UP THE MOUNTAIN

 In Transit

Train stations, airport terminals, subway stops: soulless spaces full of distracted, stressed zombies, or magical sets for fleeting, interlocking human stories?

Yesterday, we drove 320 miles from south central Massachusetts to Jackman, Maine. We are high up in Maine and 17 miles from the Canadian border … not one of the major crossing, either. We didn’t take a train or a plane because they don’t come here. I’m not sure there is even a bus route from anywhere to Jackman.

We drove. More accurately, Garry drove and I navigated. In our little, intrepid 2002 yellow Sunfire, packed with groceries, cameras, clothing, and computers. And we had as much adventure — not soulless, but adventurous in its own way — as we could handle. By the time you start collecting Social Security, adventure is redefined.


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It was a long drive. It probably wouldn’t have bothered us even a few years ago, but time has taken its toll. I’m totally wiped out. I did take a few pictures on the way … on the road and in Bingham, one of the small towns between Skowhegan and Jackman.

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Traffic was  no problem. We had a lot of company en route, but it was moving. Our little car did some automotive huffing and puffing as we climbed the mountain. A lot of “moose crossing” signs, some with an array of flashing lights.

We decided the ones with flashing lights meant “No, seriously, there are a lot of moose around here,” whereas the unlit signs merely suggested many moose are wandering loose, so watch out. We kept our speed down … and watched out.

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Although we saw a lot of “moose crossing” signs, we didn’t see any actual moose. I did see a great many hawks, chowing down and wheeling in the sky. Sometimes, a dozen or more of them. Outside of Portland (ME), an osprey flew across our prow, intent on some prey I assume … so close I could have touched him had we not been in a car.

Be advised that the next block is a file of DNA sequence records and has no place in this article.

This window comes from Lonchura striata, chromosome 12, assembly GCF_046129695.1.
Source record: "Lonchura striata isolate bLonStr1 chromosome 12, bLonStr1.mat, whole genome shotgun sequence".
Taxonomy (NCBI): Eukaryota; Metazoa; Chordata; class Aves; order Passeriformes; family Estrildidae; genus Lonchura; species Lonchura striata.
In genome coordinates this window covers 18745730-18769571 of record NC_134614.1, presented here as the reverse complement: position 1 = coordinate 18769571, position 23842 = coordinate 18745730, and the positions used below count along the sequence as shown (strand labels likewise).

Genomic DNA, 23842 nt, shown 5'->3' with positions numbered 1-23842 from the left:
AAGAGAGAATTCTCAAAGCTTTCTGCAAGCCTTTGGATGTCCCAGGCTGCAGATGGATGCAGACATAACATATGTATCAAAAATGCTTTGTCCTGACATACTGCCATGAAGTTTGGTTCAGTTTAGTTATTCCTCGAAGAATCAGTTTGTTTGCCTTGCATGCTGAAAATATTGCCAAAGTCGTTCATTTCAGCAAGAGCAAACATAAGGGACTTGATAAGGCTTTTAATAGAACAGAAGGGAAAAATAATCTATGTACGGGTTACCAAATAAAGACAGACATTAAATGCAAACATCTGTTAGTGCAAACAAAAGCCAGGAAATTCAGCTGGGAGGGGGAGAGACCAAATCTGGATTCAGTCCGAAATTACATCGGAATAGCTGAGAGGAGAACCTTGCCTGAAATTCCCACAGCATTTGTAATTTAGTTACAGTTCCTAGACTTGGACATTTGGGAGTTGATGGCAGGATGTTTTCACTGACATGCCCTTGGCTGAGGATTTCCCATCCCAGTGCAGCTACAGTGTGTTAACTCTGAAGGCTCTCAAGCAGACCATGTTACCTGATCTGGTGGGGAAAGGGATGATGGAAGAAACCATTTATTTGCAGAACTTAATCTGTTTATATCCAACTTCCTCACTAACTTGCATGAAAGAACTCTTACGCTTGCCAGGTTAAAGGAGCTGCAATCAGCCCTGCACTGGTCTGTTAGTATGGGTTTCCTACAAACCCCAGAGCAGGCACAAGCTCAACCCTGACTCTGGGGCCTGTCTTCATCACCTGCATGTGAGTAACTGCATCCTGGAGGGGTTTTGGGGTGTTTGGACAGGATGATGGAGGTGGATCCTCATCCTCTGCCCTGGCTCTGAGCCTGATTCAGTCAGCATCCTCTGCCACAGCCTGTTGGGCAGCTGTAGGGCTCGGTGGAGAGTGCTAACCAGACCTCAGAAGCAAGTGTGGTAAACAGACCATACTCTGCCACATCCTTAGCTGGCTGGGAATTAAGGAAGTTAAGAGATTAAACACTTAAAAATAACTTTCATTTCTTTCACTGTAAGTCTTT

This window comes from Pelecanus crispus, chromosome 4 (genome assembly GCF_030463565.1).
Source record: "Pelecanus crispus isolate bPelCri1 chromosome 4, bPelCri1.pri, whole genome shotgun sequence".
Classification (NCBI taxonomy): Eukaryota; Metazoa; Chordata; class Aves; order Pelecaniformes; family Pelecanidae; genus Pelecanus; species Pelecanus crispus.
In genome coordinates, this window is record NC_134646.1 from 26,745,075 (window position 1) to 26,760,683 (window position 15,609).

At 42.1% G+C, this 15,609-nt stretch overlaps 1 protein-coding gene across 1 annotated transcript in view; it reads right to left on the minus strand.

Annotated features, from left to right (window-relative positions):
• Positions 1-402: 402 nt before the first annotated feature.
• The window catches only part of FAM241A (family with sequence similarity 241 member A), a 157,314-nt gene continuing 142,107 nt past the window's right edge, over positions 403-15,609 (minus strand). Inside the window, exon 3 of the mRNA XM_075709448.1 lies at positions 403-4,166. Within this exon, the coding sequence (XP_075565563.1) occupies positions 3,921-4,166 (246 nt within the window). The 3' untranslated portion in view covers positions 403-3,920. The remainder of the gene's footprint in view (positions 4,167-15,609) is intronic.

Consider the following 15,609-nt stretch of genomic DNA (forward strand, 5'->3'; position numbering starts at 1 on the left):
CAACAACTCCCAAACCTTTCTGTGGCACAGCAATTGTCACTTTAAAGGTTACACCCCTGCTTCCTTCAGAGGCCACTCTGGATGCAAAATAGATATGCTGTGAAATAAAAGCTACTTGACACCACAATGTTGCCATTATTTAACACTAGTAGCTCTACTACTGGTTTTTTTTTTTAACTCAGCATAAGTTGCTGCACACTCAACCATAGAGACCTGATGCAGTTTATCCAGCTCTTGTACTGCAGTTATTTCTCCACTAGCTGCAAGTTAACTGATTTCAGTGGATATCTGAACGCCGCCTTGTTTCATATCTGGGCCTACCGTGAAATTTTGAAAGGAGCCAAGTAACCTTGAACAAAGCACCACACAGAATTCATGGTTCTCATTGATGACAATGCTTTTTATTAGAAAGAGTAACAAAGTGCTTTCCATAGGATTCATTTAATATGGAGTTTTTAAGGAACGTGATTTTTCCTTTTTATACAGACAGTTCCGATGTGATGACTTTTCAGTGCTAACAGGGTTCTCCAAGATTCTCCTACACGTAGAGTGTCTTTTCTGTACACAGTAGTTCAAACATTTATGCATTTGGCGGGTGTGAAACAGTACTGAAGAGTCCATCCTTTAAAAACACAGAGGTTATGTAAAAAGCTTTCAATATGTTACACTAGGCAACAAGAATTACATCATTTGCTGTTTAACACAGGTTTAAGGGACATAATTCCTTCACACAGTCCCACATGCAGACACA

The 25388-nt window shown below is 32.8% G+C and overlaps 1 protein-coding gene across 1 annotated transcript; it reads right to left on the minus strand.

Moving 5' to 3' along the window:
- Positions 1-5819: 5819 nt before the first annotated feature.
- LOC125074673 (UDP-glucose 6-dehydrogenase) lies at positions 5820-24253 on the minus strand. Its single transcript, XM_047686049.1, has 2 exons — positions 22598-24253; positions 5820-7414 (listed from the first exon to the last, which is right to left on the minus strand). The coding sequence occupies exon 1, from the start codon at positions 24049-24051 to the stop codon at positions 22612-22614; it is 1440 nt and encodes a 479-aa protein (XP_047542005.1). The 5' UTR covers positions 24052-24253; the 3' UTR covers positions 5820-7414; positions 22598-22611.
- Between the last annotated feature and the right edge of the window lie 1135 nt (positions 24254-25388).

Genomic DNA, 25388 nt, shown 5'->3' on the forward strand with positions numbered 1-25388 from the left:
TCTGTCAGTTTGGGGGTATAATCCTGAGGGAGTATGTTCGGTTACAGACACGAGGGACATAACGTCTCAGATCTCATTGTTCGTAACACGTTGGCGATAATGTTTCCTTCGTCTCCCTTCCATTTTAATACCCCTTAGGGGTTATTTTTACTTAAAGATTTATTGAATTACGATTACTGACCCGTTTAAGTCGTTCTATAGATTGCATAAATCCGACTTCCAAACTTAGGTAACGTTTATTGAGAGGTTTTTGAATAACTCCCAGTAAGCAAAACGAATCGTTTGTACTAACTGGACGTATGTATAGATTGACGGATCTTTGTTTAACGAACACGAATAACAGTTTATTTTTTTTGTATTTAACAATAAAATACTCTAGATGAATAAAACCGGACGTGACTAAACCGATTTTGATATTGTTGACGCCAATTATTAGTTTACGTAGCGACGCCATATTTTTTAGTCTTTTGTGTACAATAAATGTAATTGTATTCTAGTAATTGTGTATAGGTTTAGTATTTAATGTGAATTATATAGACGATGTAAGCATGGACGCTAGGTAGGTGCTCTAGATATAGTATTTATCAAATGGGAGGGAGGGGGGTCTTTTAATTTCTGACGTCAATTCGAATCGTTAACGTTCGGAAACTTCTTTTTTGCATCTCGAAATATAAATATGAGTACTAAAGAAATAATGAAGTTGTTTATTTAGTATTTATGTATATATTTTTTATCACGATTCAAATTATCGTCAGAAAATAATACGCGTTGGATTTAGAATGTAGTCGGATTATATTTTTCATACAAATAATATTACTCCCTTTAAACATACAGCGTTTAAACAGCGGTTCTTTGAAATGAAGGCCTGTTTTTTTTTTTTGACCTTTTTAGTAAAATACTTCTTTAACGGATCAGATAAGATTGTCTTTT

After we turned off onto Route 201, we got serious about mountain climbing. Odd thing. All along the road, for miles, it was lined with crows. Just standing, watching the cars from the shoulder. A welcoming committee sent by Stephen King perhaps?

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There are mountains and rivers to photograph and at least one place where I think I’ll have a clear west-facing view to capture a sunset. I have no way to photograph sunset where we live. Too many trees … and no mountains.

Bingham

Bingham

Just when we began to feel as if the drive would never end, we saw the mountains. Huge, blue, a bit misty. We had arrived.

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And this morning, when I came into the kitchen to turn on the coffee — how quiet with no dogs to greet me! — the world was shrouded in mist and the sun was barely beginning to peek through. It’s going to be a beautiful day.

From the cabin porch, 8:30 am.

From the cabin porch, 8:30 am.

Tomorrow, I will tell you the story of how Garry and I — all 300 + combined IQ points — working as a team managed to figure out how to removed the gas cap, fill the tank with gasoline, pay for it, and drive away after remembering to put the gas cap back in place!

Did I say adventure or what? Maybe I’ll even tell you about the phone and … try to remain calm … it has got a cord!

DOWNTOWN BOSTON – THEATER DISTRICT

Wilbur Theater Boston

The Wilbur Theater is on Tremont Street in Boston. Opened in 1914, the Wilbur was updated and (mostly) restored in 2008. It’s in the middle of Boston’s historic theater district.

boston night theater district

Boston’s theater district is small compared to bigger cities like New York, but what it lacks in size, it makes up for in charm. And convenience. It’s not far from anywhere to anywhere else.

wang theater boston night

wang theater night boston

Today, the Wilbur is known for live comedy and music. When fully occupied, it holds 1100 people. Its interior details are traditional “old style” theater.

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I grew up in New York. These details are the definition of theater for me. I miss the old, big, padded seats, though.

schubert theater boston night

Clarence Blackall built the theater in 1913. The Wilbur was added to the National Register of Historic Places in 1980. In 1998, SFX Entertainment (now Live Nation) bought the lease on the Wilbur as part of a larger land purchase. The lease expired in 2006.

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In 2007 the theater was back on the market.

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Today, it’s the home of the Comedy Connection in Boston, formerly located in Quincy Market. It hosts both comedy and concerts.

theater district boston night

schubert theater boston night